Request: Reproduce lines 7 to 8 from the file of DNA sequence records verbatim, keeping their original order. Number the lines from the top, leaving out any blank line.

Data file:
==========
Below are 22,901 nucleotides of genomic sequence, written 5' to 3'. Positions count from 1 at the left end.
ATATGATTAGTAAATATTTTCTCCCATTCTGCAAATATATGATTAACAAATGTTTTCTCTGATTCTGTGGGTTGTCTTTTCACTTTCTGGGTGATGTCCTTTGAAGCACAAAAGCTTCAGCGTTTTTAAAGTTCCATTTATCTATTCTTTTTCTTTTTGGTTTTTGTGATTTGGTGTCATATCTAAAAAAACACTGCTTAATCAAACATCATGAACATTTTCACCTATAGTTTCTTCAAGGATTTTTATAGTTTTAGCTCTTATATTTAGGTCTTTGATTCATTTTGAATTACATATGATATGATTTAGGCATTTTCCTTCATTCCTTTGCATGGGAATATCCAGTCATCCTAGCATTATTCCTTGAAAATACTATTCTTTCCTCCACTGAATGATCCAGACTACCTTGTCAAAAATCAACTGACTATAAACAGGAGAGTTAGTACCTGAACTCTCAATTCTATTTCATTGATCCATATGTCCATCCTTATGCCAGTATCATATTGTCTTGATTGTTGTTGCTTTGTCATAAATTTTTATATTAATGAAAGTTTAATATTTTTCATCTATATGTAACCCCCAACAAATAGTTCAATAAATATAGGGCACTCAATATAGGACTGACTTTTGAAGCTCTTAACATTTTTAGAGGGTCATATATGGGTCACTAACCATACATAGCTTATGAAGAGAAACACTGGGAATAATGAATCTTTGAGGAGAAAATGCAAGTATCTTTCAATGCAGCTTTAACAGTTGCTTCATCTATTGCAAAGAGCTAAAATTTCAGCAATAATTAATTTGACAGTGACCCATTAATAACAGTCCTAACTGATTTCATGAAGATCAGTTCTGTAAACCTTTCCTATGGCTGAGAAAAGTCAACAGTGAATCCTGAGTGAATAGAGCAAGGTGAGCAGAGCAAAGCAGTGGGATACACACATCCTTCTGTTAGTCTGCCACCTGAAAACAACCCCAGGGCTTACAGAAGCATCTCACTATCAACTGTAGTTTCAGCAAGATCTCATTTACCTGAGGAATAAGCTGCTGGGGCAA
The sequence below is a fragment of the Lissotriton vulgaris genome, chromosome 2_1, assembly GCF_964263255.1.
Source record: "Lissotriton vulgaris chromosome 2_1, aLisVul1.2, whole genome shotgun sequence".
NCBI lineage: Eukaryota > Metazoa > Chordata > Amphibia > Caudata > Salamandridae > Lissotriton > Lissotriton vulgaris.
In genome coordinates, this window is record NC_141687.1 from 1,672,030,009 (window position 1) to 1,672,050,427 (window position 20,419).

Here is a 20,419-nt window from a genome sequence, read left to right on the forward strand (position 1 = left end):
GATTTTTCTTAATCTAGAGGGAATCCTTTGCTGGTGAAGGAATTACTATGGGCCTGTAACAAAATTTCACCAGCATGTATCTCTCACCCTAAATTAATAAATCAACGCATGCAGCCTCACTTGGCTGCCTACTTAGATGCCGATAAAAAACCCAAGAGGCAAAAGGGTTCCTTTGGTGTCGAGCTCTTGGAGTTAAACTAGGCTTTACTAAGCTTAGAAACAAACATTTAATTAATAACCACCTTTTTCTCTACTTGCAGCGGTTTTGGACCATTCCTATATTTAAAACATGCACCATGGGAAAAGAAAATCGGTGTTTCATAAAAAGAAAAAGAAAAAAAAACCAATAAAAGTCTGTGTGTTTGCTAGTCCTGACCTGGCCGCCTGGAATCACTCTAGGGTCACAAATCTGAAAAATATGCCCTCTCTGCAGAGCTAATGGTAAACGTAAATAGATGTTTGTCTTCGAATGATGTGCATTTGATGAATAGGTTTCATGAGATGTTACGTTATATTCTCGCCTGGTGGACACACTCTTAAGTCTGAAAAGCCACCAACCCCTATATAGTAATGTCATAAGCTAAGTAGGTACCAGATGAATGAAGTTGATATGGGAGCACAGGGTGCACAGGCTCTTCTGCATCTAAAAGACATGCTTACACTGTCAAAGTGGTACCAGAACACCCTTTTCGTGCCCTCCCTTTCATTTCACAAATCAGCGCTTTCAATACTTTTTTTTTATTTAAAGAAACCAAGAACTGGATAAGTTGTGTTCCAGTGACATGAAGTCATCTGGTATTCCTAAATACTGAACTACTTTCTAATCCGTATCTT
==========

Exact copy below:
Here is a 20,419-nt window from a genome sequence, read left to right on the forward strand (position 1 = left end):
GATTTTTCTTAATCTAGAGGGAATCCTTTGCTGGTGAAGGAATTACTATGGGCCTGTAACAAAATTTCACCAGCATGTATCTCTCACCCTAAATTAATAAATCAACGCATGCAGCCTCACTTGGCTGCCTACTTAGATGCCGATAAAAAACCCAAGAGGCAAAAGGGTTCCTTTGGTGTCGAGCTCTTGGAGTTAAACTAGGCTTTACTAAGCTTAGAAACAAACATTTAATTAATAACCACCTTTTTCTCTACTTGCAGCGGTTTTGGACCATTCCTATATTTAAAACATGCACCATGGGAAAAGAAAATCGGTGTTTCATAAAAAGAAAAAGAAAAAAAAACCAATAAAAGTCTGTGTGTTTGCTAGTCCTGACCTGGCCGCCTGGAATCACTCTAGGGTCACAAATCTGAAAAATATGCCCTCTCTGCAGAGCTAATGGTAAACGTAAATAGATGTTTGTCTTCGAATGATGTGCATTTGATGAATAGGTTTCATGAGATGTTACGTTATATTCTCGCCTGGTGGACACACTCTTAAGTCTGAAAAGCCACCAACCCCTATATAGTAATGTCATAAGCTAAGTAGGTACCAGATGAATGAAGTTGATATGGGAGCACAGGGTGCACAGGCTCTTCTGCATCTAAAAGACATGCTTACACTGTCAAAGTGGTACCAGAACACCCTTTTCGTGCCCTCCCTTTCATTTCACAAATCAGCGCTTTCAATACTTTTTTTTTATTTAAAGAAACCAAGAACTGGATAAGTTGTGTTCCAGTGACATGAAGTCATCTGGTATTCCTAAATACTGAACTACTTTCTAATCCGTATCTT